KINSHASA: The Democratic Republic of Congo’s justice minister on Thursday denied that attacks last December by Ugandan rebels took more than 300 lives, and said that some 25 people died.
"The figure of 321 victims put forward by Human Rights Watch is clearly exaggerated. When it comes to victims in the civilian population, the number of victims is no more than 25," Justice Minister Lessa Bambi Luzolo said in a statement.
In a report published on Saturday, Human Rights Watch accused the rebels of the Lord’s Resistance Army (LRA) of killing 321 civilians during a raid that lasted four days in northeastern DR Congo in mid-December.
"It’s about events that happened in December 2009 and the non-governmental organization speaks about it as if it was yesterday," Luzolo said, stressing that "there were no massacres as stated in the report, but a few people attacked in passing by uncontrolled elements" of the LRA.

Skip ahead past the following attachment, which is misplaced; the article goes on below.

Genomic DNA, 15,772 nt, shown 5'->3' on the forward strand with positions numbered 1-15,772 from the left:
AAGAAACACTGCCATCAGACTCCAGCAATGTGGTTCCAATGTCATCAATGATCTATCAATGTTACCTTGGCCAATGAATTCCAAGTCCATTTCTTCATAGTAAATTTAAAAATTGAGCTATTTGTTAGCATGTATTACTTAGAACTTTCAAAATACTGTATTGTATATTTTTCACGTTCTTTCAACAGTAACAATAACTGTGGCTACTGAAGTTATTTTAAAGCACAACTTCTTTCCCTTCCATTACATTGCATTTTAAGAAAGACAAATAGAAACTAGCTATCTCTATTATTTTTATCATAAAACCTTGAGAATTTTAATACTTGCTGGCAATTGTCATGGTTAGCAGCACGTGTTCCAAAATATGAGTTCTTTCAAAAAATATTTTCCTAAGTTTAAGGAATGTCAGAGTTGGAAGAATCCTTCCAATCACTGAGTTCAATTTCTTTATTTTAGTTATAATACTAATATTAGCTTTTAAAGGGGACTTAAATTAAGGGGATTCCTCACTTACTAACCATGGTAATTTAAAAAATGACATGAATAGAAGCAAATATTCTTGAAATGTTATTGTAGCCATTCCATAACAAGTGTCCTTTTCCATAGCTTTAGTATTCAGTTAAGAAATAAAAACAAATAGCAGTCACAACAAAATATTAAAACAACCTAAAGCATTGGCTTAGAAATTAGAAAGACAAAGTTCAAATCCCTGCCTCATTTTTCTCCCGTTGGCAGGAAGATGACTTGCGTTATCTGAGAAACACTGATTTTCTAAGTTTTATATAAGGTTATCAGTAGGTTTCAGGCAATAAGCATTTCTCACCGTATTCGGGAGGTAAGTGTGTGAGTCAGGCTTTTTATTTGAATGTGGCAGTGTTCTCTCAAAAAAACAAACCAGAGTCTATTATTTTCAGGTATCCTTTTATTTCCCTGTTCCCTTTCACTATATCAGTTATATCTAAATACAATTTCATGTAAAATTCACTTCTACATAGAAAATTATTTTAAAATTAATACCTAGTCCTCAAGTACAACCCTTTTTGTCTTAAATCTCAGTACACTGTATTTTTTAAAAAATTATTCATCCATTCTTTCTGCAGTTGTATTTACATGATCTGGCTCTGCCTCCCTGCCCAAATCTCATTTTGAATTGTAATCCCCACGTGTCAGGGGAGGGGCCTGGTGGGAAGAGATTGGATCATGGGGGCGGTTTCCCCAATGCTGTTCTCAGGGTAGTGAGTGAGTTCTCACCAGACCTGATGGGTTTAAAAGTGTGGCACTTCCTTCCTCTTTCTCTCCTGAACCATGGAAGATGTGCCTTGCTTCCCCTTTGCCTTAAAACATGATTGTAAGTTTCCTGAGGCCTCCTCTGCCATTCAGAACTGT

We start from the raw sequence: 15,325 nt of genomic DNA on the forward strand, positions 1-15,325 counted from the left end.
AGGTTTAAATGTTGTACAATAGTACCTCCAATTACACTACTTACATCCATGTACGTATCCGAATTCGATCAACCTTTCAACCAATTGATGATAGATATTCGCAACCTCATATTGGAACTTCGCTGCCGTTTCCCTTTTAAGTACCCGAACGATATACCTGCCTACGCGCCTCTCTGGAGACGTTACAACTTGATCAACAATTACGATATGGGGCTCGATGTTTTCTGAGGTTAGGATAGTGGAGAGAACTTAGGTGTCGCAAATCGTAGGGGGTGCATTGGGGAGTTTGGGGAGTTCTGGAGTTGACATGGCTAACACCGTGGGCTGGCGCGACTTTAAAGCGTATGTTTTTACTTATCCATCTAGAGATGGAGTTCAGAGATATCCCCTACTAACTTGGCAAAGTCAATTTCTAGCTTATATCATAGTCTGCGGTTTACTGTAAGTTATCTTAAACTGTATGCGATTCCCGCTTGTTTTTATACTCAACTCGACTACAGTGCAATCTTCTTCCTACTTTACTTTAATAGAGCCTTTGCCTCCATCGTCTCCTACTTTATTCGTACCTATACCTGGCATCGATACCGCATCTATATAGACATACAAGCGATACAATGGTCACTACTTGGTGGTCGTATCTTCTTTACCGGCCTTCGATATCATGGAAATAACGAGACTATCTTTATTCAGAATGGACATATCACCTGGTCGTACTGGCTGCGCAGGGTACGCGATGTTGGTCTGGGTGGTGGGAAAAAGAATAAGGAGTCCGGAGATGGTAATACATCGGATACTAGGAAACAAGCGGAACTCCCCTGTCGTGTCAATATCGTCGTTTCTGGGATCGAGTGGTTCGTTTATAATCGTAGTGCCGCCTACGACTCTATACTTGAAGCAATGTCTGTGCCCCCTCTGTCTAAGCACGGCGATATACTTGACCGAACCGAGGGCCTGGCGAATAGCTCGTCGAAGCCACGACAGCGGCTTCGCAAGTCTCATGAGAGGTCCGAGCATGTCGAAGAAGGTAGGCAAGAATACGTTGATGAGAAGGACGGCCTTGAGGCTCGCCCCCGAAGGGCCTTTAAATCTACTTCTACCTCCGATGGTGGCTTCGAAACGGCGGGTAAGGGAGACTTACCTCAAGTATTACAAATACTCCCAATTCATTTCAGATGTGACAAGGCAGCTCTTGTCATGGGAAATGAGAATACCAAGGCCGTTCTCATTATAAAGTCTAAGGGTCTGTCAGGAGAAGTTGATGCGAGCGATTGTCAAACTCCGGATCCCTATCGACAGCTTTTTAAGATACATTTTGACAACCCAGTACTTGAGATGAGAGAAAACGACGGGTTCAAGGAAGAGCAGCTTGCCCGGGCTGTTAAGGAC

Since 2005, the rebels have moved away from their bases in northern Uganda to cross the border into the DR Congo, Sudan and the Central African Republic, where attacks took place late this month, according to a CAR military source.
The UN mission in the DR Congo, MONUC, estimated that there were fewer than 100 LRA rebels active in the country at the end of last year.
Led by Joseph Kony, who is wanted with his two principal aides for war crimes by the International Criminal Court, the LRA has a reputation as one of the most brutal guerrilla forces in the world.
LRA fighters first took up arms in northern Uganda in 1988. They long held that their aim was to replace Uganda’s President Yoweri Museveni’s government with a regime based on the Biblical Ten Commandments.